Oakland, California

Paramount Theatre

October 30, 2014

[Mitch Meyer], [Wicky Boyd]

Review by Mitch Meyer

As I walked out of the lovely old Paramount Theater the last three nights after 
seeing Bob Dylan and his band, one word kept coming to mind: sublime.

Each song is well-crafted in its unique style, with Dylan enunciating each line in 
his own unpredictable, expressive style.  You never know if he's going to end a 
line with a high voice or low voice, and whichever it is tells you nothing about 
how he's going to end the next.  Or how he'll sing it the next night.  He's 
telling a story, and telling it differently each time.  The sound is brilliant.  The 
musicianship is subtle and yet thrilling. I'll reveal my baseball sympathies by 
saying that Charlie Sexton is the Madison Bumgarner of the band.  (The first 
two shows inevitably were infused with the agony and, ultimately, ecstasy of 
the Giants World Series games that were going on at the time.)  I always love 
Charlie's virtuosic and tasteful playing, but this was the best I've ever seen 
from him.  Masterful.

I had a bit of concern about the experience of seeing the exact same set list 
performed three nights in a row.  I've always felt that three Dylan shows is just 
the right number to start settling in and really, deeply appreciating the 
performances.  But that was always with shows with a lot of variation in song 
selection each night.  Not to worry.  I was just as gripped on the third night 
as the first.

Favorite songs: Workingman's Blues No. 2.  Pay in Blood.  Love Sick.  Scarlet 
Town.  Long and Wasted Years.  Simple Twist of Fate.  The emotional theme 
of the "stories" veers seamlessly from vengeful to wistful to angry to reflective 
to murderous  and onwards, touching on the range of human experience 
like a tornado hopping through a town.

As for the crowd, it was very different sitting in a theater with all reserved 
seating compared to the frequent Bay Area format for Dylan shows of 
standing room in front of the stage.  With standing room, if you get on line 
several hours before the show, you're going to be surrounded during the 
concert by several hundred people all of whom know very well what Dylan is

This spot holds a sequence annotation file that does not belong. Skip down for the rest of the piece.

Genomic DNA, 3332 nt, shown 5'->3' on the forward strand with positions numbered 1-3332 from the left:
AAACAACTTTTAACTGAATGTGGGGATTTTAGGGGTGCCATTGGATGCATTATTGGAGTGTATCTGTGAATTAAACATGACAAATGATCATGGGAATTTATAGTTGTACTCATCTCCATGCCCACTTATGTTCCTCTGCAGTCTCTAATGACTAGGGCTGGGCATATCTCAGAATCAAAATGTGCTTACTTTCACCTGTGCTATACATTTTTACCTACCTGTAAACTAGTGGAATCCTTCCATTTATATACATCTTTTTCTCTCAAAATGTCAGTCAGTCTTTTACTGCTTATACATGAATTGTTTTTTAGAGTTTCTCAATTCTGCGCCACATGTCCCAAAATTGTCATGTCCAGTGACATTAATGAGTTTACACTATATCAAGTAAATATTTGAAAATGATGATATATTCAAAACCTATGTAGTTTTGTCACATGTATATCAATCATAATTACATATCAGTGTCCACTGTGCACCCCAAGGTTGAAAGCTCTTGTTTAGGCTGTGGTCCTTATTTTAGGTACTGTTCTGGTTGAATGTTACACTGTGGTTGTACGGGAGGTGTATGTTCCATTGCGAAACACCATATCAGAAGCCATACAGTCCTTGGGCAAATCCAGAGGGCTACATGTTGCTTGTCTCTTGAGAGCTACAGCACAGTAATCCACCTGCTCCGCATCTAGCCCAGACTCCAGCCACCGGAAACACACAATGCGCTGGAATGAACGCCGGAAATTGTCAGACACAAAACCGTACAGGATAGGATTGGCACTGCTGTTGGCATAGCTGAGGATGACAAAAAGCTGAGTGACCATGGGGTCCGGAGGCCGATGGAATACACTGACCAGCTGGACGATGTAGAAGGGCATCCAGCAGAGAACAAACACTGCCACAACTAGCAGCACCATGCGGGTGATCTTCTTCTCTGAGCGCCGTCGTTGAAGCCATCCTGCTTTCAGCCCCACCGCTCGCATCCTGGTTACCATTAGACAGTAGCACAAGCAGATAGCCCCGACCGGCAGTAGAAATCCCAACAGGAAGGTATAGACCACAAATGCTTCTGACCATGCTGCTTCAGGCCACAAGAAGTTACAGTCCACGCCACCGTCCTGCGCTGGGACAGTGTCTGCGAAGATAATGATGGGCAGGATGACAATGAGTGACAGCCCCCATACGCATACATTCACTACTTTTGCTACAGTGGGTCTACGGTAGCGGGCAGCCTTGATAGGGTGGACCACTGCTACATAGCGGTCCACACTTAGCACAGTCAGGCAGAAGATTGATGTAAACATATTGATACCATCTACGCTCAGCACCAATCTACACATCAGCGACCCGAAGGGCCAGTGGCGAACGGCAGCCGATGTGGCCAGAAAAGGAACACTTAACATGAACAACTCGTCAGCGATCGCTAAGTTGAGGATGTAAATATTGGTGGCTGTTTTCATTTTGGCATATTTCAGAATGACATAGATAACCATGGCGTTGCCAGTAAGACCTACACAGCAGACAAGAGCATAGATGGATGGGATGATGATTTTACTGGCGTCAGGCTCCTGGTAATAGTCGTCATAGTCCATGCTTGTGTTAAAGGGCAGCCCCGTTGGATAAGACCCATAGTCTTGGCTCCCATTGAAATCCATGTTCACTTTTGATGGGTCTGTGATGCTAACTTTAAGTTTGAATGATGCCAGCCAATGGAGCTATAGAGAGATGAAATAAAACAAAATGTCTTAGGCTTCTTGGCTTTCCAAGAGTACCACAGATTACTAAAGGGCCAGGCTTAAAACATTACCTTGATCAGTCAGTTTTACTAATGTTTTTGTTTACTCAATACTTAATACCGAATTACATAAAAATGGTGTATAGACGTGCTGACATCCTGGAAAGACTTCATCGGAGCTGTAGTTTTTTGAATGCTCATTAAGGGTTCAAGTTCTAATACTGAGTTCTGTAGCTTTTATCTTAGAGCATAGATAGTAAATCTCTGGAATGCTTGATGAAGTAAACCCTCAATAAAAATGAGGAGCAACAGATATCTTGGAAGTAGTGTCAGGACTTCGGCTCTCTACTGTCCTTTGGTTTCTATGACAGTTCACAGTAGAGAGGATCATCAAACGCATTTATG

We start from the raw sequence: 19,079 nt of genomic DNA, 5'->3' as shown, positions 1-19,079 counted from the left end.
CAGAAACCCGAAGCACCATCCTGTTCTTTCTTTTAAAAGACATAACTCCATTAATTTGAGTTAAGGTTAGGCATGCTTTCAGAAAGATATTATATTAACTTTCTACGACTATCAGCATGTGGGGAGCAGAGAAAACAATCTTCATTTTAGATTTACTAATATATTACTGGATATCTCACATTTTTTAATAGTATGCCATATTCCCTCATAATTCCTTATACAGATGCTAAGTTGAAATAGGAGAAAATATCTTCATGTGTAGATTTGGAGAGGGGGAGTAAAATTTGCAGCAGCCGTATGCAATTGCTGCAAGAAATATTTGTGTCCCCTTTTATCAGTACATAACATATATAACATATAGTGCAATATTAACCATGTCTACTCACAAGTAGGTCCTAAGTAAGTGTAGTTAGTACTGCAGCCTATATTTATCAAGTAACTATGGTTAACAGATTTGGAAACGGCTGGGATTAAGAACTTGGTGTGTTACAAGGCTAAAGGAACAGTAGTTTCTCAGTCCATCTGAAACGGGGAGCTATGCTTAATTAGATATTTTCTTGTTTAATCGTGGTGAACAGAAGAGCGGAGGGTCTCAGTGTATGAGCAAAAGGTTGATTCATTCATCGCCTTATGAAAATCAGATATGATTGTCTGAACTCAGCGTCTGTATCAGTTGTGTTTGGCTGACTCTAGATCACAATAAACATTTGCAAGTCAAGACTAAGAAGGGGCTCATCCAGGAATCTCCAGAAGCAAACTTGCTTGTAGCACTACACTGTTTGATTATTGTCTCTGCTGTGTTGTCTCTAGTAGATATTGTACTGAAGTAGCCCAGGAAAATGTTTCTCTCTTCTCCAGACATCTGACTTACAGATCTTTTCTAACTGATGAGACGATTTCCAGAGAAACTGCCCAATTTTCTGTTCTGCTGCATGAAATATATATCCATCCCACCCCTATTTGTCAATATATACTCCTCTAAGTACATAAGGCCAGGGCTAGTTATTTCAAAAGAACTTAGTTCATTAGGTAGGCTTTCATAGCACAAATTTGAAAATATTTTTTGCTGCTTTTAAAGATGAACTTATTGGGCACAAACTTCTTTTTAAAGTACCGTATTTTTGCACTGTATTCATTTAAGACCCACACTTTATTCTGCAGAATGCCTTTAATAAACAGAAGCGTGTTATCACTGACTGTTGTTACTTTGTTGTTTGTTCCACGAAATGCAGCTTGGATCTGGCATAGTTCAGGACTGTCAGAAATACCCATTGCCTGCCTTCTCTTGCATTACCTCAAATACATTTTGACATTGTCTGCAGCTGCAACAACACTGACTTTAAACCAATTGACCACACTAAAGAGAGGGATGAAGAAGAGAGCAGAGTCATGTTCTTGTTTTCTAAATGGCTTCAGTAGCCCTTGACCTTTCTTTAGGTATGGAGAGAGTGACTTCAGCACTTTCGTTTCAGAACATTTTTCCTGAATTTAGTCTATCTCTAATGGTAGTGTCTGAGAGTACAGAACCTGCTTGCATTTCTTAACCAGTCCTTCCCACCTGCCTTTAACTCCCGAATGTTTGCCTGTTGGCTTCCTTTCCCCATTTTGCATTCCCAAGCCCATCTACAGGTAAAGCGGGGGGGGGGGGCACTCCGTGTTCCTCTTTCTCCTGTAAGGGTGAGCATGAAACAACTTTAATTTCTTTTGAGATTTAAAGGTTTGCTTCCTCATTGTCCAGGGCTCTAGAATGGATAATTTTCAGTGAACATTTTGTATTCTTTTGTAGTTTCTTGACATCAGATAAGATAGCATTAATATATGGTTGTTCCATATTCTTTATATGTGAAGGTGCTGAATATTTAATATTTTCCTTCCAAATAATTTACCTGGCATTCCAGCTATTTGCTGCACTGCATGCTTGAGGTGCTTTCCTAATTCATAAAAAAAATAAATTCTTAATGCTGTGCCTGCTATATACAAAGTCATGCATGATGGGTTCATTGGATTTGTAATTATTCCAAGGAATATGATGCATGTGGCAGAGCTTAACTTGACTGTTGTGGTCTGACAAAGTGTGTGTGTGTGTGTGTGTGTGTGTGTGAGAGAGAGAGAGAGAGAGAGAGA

about these days.  They totally get it  and love it.  No one is surprised that
he doesn't talk to the audience or that his voice is growly (who cares!).

But with reserved seating, you don't have this self-selecting process.  At all 
three shows, it was very clear that there were quite a few people around who
were not having a real good time.  Some of them never clapped at any point 
(the woman next to me one night seemed to be seething with anger at the 
show), while others did clap politely at the end of each song but clearly were 
not connecting with the performance.  At the intermission last night, a very 
friendly woman in her '50s turned to my friend and me and asked if we had 
seen Dylan in concert before.  We told her, yeah, many times (probably about 
40 for me in the last 15 years  plus the glorious 1974 Dylan-Band mid-afternoon 
show at Madison Square Garden, a few years before I more or less dropped out 
of Dylan World from 1979-97).  She said that she liked his old stuff, but she 
didn't know any of these songs and couldn't understand the lyrics.  She 
clapped politely all night but was obviously disappointed and frustrated.

I have no idea what percentage of the people in attendance were 
disappointed/disgusted compared to those having a near religious experience 
(e.g. my friend and I), but there were quite a few alienated folks around.

On that theme, let's grapple with what was truly unique about these three 
shows: they were the second, third and fourth times ever that Bob ended the 
show, not with a couple of his world-famous old masterpieces, but rather with 
Sinatra's "Stay with Me."  The many fans who were disappointed over all with 
the shows had to go into major despair with this one utterly unknown, brief, 
indecipherable song as the encore.  Dylan's voice was real ragged on the first 
night on this song, but got quite a bit better the second two, and the slow, 
atmospheric musical accompaniment was lovely.  But, heck, even I was pretty 
disappointed at how brief the encore was, and on missing out on the old war 
horses, AATW and BITW.

But, that is one of the things I love most about Dylan.  I'm there first and 
foremost to experience what this brilliant, creative artist finds meaningful that 
tour, and that particular night.  He disappointed almost the entire audience 
with that encore  and that's absolutely thrilling and wonderful.  He was 
willing to take that risk, and confident that his core fans around the world 
will ride along with him as he travels his unpredictable creative road.  

Make no mistake about it: Dylan and his band right now are sublime.  See 
them.  And, maybe advise your friends who don't know Dylan's new stuff to 
check out the lyrics before the show.


Review by Wicky Boyd

Nice review. I'm not an Oakland resident (live 125 n in Mendo County) so
wasn't aware there were ways of standing right in front of the stage at
other Bob shows (wow, good thing I'm old and married or I'd really make an
ass of myself). The crowd WAS kind of disappointed (my husband among
them), but I was not. What a band, what a leader, what a VOICE! I've never
thought of him as having a great voice, until Thursday night.  What
control, and rhythmic command. I missed so much in the words but the ones
I did catch--as ironic, evocative, as deeply felt as ever. Bob Dylan
is--what can you say? I love the guy.


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